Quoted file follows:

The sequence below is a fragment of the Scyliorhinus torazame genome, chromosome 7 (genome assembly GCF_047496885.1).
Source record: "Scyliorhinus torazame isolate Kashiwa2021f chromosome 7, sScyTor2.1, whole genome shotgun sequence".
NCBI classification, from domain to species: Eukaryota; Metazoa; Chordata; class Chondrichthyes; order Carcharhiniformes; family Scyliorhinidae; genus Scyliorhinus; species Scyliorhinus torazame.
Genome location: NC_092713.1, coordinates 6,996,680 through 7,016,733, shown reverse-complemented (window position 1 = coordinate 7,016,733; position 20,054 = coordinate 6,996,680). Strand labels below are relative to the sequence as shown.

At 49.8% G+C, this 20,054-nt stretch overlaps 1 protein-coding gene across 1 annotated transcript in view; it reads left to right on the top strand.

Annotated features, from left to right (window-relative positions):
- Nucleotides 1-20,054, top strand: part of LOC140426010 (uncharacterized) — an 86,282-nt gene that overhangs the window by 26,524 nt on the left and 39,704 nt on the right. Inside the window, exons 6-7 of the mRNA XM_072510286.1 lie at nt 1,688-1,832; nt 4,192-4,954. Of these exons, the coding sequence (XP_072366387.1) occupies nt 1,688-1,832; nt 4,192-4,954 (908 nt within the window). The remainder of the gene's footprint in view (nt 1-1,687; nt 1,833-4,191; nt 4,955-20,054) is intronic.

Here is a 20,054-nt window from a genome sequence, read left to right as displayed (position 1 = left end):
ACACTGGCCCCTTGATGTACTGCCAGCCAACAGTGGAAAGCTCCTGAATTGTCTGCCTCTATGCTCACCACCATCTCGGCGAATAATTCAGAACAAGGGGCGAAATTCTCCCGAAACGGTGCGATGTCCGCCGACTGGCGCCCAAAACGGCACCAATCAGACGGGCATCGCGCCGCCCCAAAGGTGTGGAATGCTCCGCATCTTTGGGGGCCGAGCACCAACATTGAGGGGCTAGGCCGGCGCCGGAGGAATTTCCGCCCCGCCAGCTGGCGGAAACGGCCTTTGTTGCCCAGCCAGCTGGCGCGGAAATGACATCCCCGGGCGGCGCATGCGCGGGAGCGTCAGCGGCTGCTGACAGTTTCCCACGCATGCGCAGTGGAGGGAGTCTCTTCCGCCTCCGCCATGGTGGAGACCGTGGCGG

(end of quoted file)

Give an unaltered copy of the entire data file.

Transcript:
The sequence below is a fragment of the Scyliorhinus torazame genome, chromosome 7 (genome assembly GCF_047496885.1).
Source record: "Scyliorhinus torazame isolate Kashiwa2021f chromosome 7, sScyTor2.1, whole genome shotgun sequence".
NCBI classification, from domain to species: Eukaryota; Metazoa; Chordata; class Chondrichthyes; order Carcharhiniformes; family Scyliorhinidae; genus Scyliorhinus; species Scyliorhinus torazame.
Genome location: NC_092713.1, coordinates 6,996,680 through 7,016,733, shown reverse-complemented (window position 1 = coordinate 7,016,733; position 20,054 = coordinate 6,996,680). Strand labels below are relative to the sequence as shown.

At 49.8% G+C, this 20,054-nt stretch overlaps 1 protein-coding gene across 1 annotated transcript in view; it reads left to right on the top strand.

Annotated features, from left to right (window-relative positions):
- Nucleotides 1-20,054, top strand: part of LOC140426010 (uncharacterized) — an 86,282-nt gene that overhangs the window by 26,524 nt on the left and 39,704 nt on the right. Inside the window, exons 6-7 of the mRNA XM_072510286.1 lie at nt 1,688-1,832; nt 4,192-4,954. Of these exons, the coding sequence (XP_072366387.1) occupies nt 1,688-1,832; nt 4,192-4,954 (908 nt within the window). The remainder of the gene's footprint in view (nt 1-1,687; nt 1,833-4,191; nt 4,955-20,054) is intronic.

Here is a 20,054-nt window from a genome sequence, read left to right as displayed (position 1 = left end):
ACACTGGCCCCTTGATGTACTGCCAGCCAACAGTGGAAAGCTCCTGAATTGTCTGCCTCTATGCTCACCACCATCTCGGCGAATAATTCAGAACAAGGGGCGAAATTCTCCCGAAACGGTGCGATGTCCGCCGACTGGCGCCCAAAACGGCACCAATCAGACGGGCATCGCGCCGCCCCAAAGGTGTGGAATGCTCCGCATCTTTGGGGGCCGAGCACCAACATTGAGGGGCTAGGCCGGCGCCGGAGGAATTTCCGCCCCGCCAGCTGGCGGAAACGGCCTTTGTTGCCCAGCCAGCTGGCGCGGAAATGACATCCCCGGGCGGCGCATGCGCGGGAGCGTCAGCGGCTGCTGACAGTTTCCCACGCATGCGCAGTGGAGGGAGTCTCTTCCGCCTCCGCCATGGTGGAGACCGTGGCGG